61Feb 16, 2010 3:32 PMMy vision... Older homes being taken care of, and owned rather than rented and abused. Essa and Bradford redesigned to include shops, a bakery, a pharmacy, some restaurants, and a grocery store! The streets are lined with old black lamp posts (much like the lakeshore), and the street signs have the name of the area and the street name. Signs at the beginning and end of each area to let the passerby know where they are. The sign could also include a tid-bit on the history of the area. My area would be known as "Old Allandale" - not just Allandale. Allandale represents a much greater area that what we are striving for. To keep things unique they must remain small. The streets are repaved and the sidewalks are cobbled - to remind everyone that this is a cherished area, not a forgotten one. The addition of park benches, the transformation of vacant lots into fields of activity like soccer, with perhaps a water fountain and landscaping. Artwork in strategic places like the corner of Essa, Tiffin and Bradford. That is a main thoroughfare for people entering Barrie, make it pretty!!!! Flags just don't provide the same impact as a sculpture of some kind. My vision includes an area that people care about and want to visit. An oasis of times of old, and a place where people want to get their wedding pictures done. Small little coffee shops, and walkways that connect with each other. Bike paths that wind along picturesque landscapes of old homes and quiet community streets. Upscale townhomes along Gowan that connect with the train and the waterfront. A rennovated train station that is the pinnacle of history in Barrie...to show people what Barrie is about and be proud of our heritage! A train station that incorporates art, coffee shops, a museum, and actucally gives people a place to go that is educational and inspiring. My vision is to create something unique and desired. We have the foundation staring at us in the face - the train station, the homes, the LAKE..... we just need to recognize it, grab it and run with it! There is so much potential here to create something very special and explode Barrie's tourism industry into something worthwhile.
62Feb 16, 2010 6:15 PMI want to see a neighbourhood where there is variety. While it may be difficult to accomodate, I believe a business/residential mix is best. Young families must be included which means good schools and safe playgrounds. We must also make sure not to tolerate any ghetto mentality including gangs and street prostitutes. The suburbs and surrounding communities must be (encouraged) to keep and support a portion of their homeless who tend to find better support in our downtown.
63Feb 16, 2010 8:14 PMIt's a historic neighbourhood--bad decisions about development have been made over the past 25 years however we should refocus on the heritage attributes and encourage restoration and in some cases a reintroduction of the heritage flavour. It should be a unique, niche area.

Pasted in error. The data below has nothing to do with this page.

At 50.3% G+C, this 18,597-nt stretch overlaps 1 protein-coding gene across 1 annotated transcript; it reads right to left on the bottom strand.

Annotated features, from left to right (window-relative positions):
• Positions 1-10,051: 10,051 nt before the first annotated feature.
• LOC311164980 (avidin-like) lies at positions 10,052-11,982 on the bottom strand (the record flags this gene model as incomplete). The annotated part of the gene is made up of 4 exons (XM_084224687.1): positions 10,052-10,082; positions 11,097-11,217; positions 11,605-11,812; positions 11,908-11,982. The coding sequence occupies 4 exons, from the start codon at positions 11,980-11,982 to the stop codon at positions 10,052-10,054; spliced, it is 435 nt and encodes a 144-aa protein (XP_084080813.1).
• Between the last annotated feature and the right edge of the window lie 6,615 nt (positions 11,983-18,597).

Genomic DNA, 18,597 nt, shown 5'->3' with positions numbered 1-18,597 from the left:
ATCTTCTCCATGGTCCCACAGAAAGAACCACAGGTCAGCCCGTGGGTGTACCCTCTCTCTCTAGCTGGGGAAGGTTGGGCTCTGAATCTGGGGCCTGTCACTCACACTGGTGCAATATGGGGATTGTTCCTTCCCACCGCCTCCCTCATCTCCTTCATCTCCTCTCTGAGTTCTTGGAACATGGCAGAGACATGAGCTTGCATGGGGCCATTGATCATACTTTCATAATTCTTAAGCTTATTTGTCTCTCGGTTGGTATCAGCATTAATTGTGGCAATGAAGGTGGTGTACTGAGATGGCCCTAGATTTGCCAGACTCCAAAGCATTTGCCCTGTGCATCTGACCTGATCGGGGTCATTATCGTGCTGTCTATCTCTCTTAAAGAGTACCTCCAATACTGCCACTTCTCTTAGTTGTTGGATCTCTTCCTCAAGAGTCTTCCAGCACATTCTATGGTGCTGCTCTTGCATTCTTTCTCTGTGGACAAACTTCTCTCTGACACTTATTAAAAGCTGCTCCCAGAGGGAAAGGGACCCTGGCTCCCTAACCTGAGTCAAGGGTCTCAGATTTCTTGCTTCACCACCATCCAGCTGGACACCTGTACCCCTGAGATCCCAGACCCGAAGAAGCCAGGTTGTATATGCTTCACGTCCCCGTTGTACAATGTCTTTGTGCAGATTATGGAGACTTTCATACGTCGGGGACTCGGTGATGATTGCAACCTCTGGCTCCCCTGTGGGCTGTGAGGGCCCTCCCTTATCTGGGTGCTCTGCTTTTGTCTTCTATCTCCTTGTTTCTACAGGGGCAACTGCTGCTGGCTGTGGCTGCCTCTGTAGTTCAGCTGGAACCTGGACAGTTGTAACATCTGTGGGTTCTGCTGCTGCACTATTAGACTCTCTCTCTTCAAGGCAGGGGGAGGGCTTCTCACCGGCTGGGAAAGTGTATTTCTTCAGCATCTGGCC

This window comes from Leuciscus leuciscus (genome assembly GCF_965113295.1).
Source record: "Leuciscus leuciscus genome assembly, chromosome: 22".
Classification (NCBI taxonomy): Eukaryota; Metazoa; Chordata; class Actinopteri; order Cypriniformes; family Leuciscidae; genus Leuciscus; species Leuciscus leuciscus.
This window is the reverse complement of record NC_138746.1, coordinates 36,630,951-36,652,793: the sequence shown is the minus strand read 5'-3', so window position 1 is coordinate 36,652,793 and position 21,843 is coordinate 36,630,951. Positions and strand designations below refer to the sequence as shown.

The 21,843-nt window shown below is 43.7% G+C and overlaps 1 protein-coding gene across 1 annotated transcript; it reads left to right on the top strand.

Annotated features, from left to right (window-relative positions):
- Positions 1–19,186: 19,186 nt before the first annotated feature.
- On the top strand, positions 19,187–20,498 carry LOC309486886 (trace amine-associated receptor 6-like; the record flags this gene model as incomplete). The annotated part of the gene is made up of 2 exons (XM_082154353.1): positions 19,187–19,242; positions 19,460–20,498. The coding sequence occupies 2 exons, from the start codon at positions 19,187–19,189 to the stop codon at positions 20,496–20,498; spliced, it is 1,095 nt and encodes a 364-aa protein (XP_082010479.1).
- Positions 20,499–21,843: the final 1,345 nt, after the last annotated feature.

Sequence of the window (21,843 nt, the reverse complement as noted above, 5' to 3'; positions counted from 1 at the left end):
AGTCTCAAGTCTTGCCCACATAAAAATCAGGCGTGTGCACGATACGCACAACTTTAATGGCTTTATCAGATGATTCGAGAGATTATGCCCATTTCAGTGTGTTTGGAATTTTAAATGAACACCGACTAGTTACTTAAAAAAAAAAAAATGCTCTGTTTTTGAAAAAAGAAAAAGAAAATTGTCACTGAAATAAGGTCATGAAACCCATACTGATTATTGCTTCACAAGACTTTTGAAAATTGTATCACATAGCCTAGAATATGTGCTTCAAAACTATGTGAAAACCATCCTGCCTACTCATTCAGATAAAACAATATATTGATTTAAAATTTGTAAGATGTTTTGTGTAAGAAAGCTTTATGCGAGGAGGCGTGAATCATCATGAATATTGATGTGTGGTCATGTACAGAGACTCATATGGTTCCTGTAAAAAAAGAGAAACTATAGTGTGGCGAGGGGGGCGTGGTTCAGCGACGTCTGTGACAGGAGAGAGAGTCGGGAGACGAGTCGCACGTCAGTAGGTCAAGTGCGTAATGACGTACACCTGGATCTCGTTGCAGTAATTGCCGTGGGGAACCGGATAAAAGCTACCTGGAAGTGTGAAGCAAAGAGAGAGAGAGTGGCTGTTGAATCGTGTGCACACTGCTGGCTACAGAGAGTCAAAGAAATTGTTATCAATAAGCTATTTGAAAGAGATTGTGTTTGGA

64Feb 16, 2010 8:30 PMQueens Park needs to be improved and protected. Skating in the winter and a band shell for summer concerts. The Caribbana starts there without any neighbourhood involvement - some of us would be glad to open our homes to the families involved to change - use bathroom - safely store belongings. there should be a neighbourhood commitee that can approve festivals in our park. I can see Queens Park as being a venue for small festivals that would involve the schools.
65Feb 16, 2010 8:57 PMMy future neighbourhood would be a place where I could walk safely to community parks, grocery stores and to the downtown core. There would be place to ride my bike, parks to visit and a strong farmers market. It would be free of crack houses, derelict buildings, and vacant buildings. There would be a healthy group of folks shopping downtown and the streets would not be full of prostitution, drug attics and violent drunks. If we have a strong efficient neighbourhood it will lessen the effects of peak oil and make our community more resilient.
66Feb 16, 2010 9:56 PMI would like to see provision for those in need & homeless in a secure hopefull environment away from the downtown & all it's bad influences. I would like the city to set an example in the care of the public areas and so encourage property owners to do the same
67Feb 16, 2010 10:33 PMThe waterfront needs to encourage local and out of town people to visit. More community fishing derbys for families and kids.Not limiting parking and access to the waterfront.
68Feb 17, 2010 12:22 AMthe area around the lakeshore condos is a work in progrerss. It feels like a retirement place during the week and then comes alive with the youth and young families at other times . The area is slowly gaining character but little business exists to keep those less able to shop locally. Such a dense and aging group of high tax payers live here. I think more needs to exist for their future ability to remain in their homes in the neighbourhood. You may even want to consider community gardens etc
69Feb 17, 2010 8:59 PMQueen's Park is an area where families, regardless of their stage of life, can find what they need easily and create a lifestyle that is urban, sophisticated, and most of all, inclusive. There's an old adage that it takes a village to raise a child. That village is the neighbourhood. It offers support, security and a sense of place. As the neighbourhood that housed the original RVH, the first art gallery, the city's first elementary and secondary schools, Queen's Park is a caring, professional community. It offers incredible historic homes, mature landscaping, and unparallelled amenities and partnerships with community agencies (such as those once located in the old Vic Village, post RVH). It is a resource for the entire city, an inclusive community within the larger community. Its history and its spirit embody the best of Barrie. This should be acknowledged, respected and nurtured.